Ruby memoization explained

Memoization is a technique you can use to speed up your accessor methods. It caches the results of methods that do time-consuming work, work that only needs to be done once. In Rails, you see memoization used so often that it even included a module that would memoize methods for you.

This is how Memoization works in Ruby

 > var1 ||= 12
 => 12 
 > var1 ||= 13
 => 12

another workaround

 > var2 = var2 || 14
 => 14 
 > var2 = var2 || 16
 => 14 

Something different

 > var2 = var3 || 16
NameError: undefined local variable or method `var3' for main:Object
 from (irb):5
 from /home/john/.rvm/rubies/ruby-2.2.1/bin/irb:11:in `<main>'
 >
 > var3 = var3 || 16
 => 16

Some real world example

You’ll see this memoization pattern all the time in Ruby:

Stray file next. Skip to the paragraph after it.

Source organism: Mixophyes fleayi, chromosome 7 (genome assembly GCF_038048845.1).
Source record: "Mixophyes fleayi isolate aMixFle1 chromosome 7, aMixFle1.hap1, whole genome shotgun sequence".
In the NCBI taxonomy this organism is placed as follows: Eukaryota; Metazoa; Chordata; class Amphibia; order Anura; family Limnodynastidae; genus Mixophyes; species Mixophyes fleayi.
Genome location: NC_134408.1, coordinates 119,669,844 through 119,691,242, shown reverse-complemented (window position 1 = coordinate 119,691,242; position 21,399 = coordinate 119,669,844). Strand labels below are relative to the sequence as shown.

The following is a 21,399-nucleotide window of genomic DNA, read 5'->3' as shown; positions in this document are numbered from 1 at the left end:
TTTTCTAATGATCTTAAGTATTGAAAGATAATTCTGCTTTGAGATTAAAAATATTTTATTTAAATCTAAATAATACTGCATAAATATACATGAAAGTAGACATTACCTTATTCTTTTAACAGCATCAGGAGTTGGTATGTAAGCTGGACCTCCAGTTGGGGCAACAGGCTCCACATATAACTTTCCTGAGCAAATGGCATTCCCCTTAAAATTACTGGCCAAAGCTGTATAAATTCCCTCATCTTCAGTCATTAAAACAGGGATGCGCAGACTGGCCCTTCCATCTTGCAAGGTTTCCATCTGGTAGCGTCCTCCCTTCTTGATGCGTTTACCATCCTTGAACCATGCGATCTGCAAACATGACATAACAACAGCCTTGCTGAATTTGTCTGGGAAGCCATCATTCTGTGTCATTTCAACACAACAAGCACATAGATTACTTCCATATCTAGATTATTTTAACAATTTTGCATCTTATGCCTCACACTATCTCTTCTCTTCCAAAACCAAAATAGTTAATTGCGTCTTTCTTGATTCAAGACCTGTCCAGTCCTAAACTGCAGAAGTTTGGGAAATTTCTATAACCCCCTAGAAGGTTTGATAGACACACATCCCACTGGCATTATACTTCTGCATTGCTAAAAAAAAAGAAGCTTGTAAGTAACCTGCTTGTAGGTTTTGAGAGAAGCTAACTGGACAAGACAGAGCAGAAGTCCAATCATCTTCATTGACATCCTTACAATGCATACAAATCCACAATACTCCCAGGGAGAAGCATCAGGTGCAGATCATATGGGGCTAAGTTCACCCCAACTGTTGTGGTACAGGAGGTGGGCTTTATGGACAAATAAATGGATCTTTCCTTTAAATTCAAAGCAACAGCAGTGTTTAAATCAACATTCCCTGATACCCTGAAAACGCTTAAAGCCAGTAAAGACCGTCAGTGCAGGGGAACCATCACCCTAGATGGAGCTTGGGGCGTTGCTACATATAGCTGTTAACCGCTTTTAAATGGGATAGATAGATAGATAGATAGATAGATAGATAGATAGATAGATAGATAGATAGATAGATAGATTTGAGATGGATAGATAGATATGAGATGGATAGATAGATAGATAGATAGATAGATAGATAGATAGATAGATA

class User < ActiveRecord::Base
  def twitter_followers
    # assuming twitter_user.followers makes a network call
    @twitter_followers ||= twitter_user.followers
  end
end

The ||= more or less translates to @twitter_followers = @twitter_followers || twitter_user.followers. That means that you’ll only make the network call the first time you call twitter_followers, and future calls will just return the value of the instance variable @twitter_followers.

 

Sources:

I would like to recommend you to read this:

http://www.justinweiss.com/articles/4-simple-memoization-patterns-in-ruby-and-one-gem/

 

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